Different Levels of Healing

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Rolfing levels of healing

Most injuries heal – like an open child’s knee. A patch on the pants, a plaster on the wound, and we’ll soon forget everything. But when our injuries reach deeper, the healing doesn’t have to be superficial to be lasting. I.e., there are different levels of healing that must happen.

In my practice I am amazed again and again how many old injuries I find in the tissue which were not mentioned at all in the preliminary discussion and which are no longer even in consciousness. After that I notice this “healed” injury as less mobile, often as dull and not supple. Sometimes it’s like a whirlpool, all the surrounding tissue “pulls” towards this injury and directs my hands there. These injuries are then like a suction and the body therefore erects safe barricades against this suction.

The First Level of Healing – Medicine

This is where I speak medical. The wound’s closing. Scars are forming. And through good mobilization we are usually healthy again after a few weeks. This is the first level of healing and in the best case it was. But already in my sport training I was always surprised that the collarbone fracture then 20 years later again reported or the OP or the rear-end collision or, or… We are then not sick! We have only grown older and our body is no longer elastic enough to compensate for these injuries.

The Second Level of Healing – Integration

Let’s take as an example the removal of the appendix. Read about the current state of surgery on page 8. The operation is usually performed in childhood, is considered comparatively simple and the young body can compensate for possible limitations well.

Rolfing healing structural integration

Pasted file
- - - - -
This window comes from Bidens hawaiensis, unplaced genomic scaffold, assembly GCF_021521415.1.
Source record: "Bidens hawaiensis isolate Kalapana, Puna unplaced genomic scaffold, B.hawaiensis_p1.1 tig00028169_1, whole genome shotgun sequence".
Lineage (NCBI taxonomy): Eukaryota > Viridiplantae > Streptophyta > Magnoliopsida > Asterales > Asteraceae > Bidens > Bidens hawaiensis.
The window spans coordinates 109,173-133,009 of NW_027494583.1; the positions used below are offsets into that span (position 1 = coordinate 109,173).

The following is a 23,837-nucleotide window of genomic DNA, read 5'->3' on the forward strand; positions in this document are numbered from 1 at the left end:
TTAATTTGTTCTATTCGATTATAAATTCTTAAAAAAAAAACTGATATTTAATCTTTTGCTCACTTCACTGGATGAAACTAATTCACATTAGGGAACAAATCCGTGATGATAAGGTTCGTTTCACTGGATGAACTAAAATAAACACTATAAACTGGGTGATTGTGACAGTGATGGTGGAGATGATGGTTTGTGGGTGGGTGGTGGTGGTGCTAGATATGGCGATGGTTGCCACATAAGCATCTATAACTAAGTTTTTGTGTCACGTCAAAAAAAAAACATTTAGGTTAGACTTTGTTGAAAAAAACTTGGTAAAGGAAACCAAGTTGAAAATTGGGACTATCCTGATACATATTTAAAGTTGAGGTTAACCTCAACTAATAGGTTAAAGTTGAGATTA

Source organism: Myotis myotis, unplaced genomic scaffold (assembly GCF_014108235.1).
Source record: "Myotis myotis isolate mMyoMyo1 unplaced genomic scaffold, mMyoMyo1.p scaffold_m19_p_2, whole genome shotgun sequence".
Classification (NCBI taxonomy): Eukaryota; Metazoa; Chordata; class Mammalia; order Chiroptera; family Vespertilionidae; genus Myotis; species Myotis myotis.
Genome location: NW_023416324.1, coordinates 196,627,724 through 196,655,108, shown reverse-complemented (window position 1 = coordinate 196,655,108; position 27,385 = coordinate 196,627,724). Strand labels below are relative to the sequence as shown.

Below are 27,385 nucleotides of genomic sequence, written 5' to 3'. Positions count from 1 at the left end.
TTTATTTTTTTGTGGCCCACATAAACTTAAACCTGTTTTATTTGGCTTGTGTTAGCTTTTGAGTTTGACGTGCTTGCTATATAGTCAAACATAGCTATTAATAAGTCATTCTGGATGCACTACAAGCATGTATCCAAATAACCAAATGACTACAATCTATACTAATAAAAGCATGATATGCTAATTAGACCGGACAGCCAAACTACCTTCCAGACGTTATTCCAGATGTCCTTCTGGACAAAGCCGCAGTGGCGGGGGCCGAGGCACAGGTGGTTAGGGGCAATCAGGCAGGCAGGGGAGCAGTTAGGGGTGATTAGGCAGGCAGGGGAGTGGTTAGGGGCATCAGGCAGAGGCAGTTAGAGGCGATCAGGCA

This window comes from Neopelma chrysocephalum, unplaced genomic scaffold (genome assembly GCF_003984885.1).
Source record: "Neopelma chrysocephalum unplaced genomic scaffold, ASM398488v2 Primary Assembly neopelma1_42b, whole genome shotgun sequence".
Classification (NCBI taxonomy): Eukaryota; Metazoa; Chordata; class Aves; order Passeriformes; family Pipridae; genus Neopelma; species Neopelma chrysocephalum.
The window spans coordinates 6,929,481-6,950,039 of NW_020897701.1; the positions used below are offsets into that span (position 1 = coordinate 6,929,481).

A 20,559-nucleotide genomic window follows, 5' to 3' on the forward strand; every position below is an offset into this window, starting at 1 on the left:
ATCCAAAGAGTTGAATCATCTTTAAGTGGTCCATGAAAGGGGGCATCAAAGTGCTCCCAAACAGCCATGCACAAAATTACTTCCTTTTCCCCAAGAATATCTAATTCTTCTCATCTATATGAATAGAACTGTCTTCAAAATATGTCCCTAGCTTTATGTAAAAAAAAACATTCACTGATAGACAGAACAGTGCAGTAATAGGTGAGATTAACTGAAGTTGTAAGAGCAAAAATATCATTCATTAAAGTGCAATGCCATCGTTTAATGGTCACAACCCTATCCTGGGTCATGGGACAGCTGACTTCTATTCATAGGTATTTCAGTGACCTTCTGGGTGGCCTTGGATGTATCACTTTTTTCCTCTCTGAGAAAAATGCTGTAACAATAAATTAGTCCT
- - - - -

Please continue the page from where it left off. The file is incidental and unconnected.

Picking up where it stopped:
Level of Healing – Structural Integration

Compare our movement possibilities with a clock hand that evenly sweeps every hour on the dial. And now it comes to an intervention and the hour hand always hangs for half an hour between 2 and 3 o’clock and then jumps forward with a small jerk. The watch is still very useful, especially if you know its little quirk. But this jerking of the hand will load the movement with time at a completely different point, perhaps a spring breaks or the hand moves on the axis.

This can also be the case with the late consequences of an appendectomy. You don’t use your right hip quite as freely anymore, you tense your right foot, maybe you get hammer toes, you reduce your stride length, you tense your left shoulder … To make it clear here: you are not ill in the true sense! They have only “accumulated” adaptations, which in turn lead to greater loads and thus wear. Here a structural integration, i.e. Rolfing, can be very helpful. The aim is then to enable the tissue to become independent of scars and to realign movements. Structural integration means to reach another level of healing.

The Third Level of Healing – Dissolving the Trauma

There are accidents and injuries that have not only injured our tissue, but are also “stuck” in our nervous system. A trauma is thus an emotion or movement that has not come to an end.

Rolfing healing Trauma

Our nervous system was overwhelmed because something was too big, too strong or too fast. It is important to note that it is not the event that is the focus, but the reaction of our nervous system to it. What is an experience for one person means a trauma for another. Here, Somatic Experiencing (SE) can help very well and is an ideal complement to pure structural healing. I like to recommend therapists with whom I work well. You can also take a look around here.

Summary – Levels of Healing

Rolfing Summary - Levels of Healing
Our body – tuned like a clockwork

We consider our body to be more finely tuned than a clockwork. And yet we deal with it more carelessly. If a gear breaks, it is soldered or exchanged. But then we are not surprised when the clockwork ticks louder or sometimes the hands hook a little. But it still bothers us, and we do a lot to make the clock run smoothly again.

We want to be able to use our body, our clockwork joyfully for as long as possible. But that also means to take care of all necessary levels of healing yourself. To stick with the picture: The broken gear was operated on – good. But do all the neighboring wheels play well with each other and mesh neatly again? Applied to your body, this means asking of structural integration.

And then our body is more than just a mechanical clockwork. Experiences can be so lasting that our nervous system has been overwhelmed. On this level of healing we have to take care of our traumas. Only then will we not become slaves to our autonomous nervous system.


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